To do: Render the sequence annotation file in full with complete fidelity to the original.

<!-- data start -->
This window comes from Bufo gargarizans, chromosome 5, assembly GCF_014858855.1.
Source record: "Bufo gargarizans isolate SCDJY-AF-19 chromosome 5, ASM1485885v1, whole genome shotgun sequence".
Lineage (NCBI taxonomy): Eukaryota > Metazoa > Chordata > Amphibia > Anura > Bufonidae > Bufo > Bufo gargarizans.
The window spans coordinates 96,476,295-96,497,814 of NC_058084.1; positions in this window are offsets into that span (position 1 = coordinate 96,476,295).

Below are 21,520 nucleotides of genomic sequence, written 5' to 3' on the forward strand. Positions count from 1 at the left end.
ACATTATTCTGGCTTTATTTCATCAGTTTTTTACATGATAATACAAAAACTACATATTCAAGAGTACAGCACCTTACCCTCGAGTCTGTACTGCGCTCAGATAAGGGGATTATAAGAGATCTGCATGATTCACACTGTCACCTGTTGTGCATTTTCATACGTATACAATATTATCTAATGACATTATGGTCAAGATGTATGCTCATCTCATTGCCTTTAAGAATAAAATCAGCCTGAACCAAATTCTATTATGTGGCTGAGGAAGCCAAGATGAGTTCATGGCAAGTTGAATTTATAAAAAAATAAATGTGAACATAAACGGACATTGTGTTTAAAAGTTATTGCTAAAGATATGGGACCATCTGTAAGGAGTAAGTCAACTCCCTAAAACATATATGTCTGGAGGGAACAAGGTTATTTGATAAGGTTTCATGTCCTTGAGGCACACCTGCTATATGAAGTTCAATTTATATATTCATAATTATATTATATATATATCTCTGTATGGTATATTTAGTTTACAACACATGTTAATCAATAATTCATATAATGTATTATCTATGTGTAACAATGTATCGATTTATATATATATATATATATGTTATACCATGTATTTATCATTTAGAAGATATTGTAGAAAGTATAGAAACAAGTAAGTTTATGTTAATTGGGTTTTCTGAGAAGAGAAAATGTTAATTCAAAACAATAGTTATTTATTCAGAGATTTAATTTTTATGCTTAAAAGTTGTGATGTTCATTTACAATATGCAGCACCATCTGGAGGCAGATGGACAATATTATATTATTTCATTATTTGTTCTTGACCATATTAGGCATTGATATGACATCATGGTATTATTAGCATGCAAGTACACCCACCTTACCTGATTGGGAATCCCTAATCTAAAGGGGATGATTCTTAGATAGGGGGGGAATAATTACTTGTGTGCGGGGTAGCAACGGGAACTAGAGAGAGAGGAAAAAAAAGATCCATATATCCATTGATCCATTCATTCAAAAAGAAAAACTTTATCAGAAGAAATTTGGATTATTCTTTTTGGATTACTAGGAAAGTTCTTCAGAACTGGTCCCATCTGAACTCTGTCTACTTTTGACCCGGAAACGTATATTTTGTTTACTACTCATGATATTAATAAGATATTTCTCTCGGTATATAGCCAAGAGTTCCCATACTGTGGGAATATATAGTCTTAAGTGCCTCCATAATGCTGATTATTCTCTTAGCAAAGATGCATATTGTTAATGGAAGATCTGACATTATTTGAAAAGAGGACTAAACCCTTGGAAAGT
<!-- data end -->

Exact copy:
This window comes from Bufo gargarizans, chromosome 5, assembly GCF_014858855.1.
Source record: "Bufo gargarizans isolate SCDJY-AF-19 chromosome 5, ASM1485885v1, whole genome shotgun sequence".
Lineage (NCBI taxonomy): Eukaryota > Metazoa > Chordata > Amphibia > Anura > Bufonidae > Bufo > Bufo gargarizans.
The window spans coordinates 96,476,295-96,497,814 of NC_058084.1; positions in this window are offsets into that span (position 1 = coordinate 96,476,295).

Below are 21,520 nucleotides of genomic sequence, written 5' to 3' on the forward strand. Positions count from 1 at the left end.
ACATTATTCTGGCTTTATTTCATCAGTTTTTTACATGATAATACAAAAACTACATATTCAAGAGTACAGCACCTTACCCTCGAGTCTGTACTGCGCTCAGATAAGGGGATTATAAGAGATCTGCATGATTCACACTGTCACCTGTTGTGCATTTTCATACGTATACAATATTATCTAATGACATTATGGTCAAGATGTATGCTCATCTCATTGCCTTTAAGAATAAAATCAGCCTGAACCAAATTCTATTATGTGGCTGAGGAAGCCAAGATGAGTTCATGGCAAGTTGAATTTATAAAAAAATAAATGTGAACATAAACGGACATTGTGTTTAAAAGTTATTGCTAAAGATATGGGACCATCTGTAAGGAGTAAGTCAACTCCCTAAAACATATATGTCTGGAGGGAACAAGGTTATTTGATAAGGTTTCATGTCCTTGAGGCACACCTGCTATATGAAGTTCAATTTATATATTCATAATTATATTATATATATATCTCTGTATGGTATATTTAGTTTACAACACATGTTAATCAATAATTCATATAATGTATTATCTATGTGTAACAATGTATCGATTTATATATATATATATATATGTTATACCATGTATTTATCATTTAGAAGATATTGTAGAAAGTATAGAAACAAGTAAGTTTATGTTAATTGGGTTTTCTGAGAAGAGAAAATGTTAATTCAAAACAATAGTTATTTATTCAGAGATTTAATTTTTATGCTTAAAAGTTGTGATGTTCATTTACAATATGCAGCACCATCTGGAGGCAGATGGACAATATTATATTATTTCATTATTTGTTCTTGACCATATTAGGCATTGATATGACATCATGGTATTATTAGCATGCAAGTACACCCACCTTACCTGATTGGGAATCCCTAATCTAAAGGGGATGATTCTTAGATAGGGGGGGAATAATTACTTGTGTGCGGGGTAGCAACGGGAACTAGAGAGAGAGGAAAAAAAAGATCCATATATCCATTGATCCATTCATTCAAAAAGAAAAACTTTATCAGAAGAAATTTGGATTATTCTTTTTGGATTACTAGGAAAGTTCTTCAGAACTGGTCCCATCTGAACTCTGTCTACTTTTGACCCGGAAACGTATATTTTGTTTACTACTCATGATATTAATAAGATATTTCTCTCGGTATATAGCCAAGAGTTCCCATACTGTGGGAATATATAGTCTTAAGTGCCTCCATAATGCTGATTATTCTCTTAGCAAAGATGCATATTGTTAATGGAAGATCTGACATTATTTGAAAAGAGGACTAAACCCTTGGAAAGT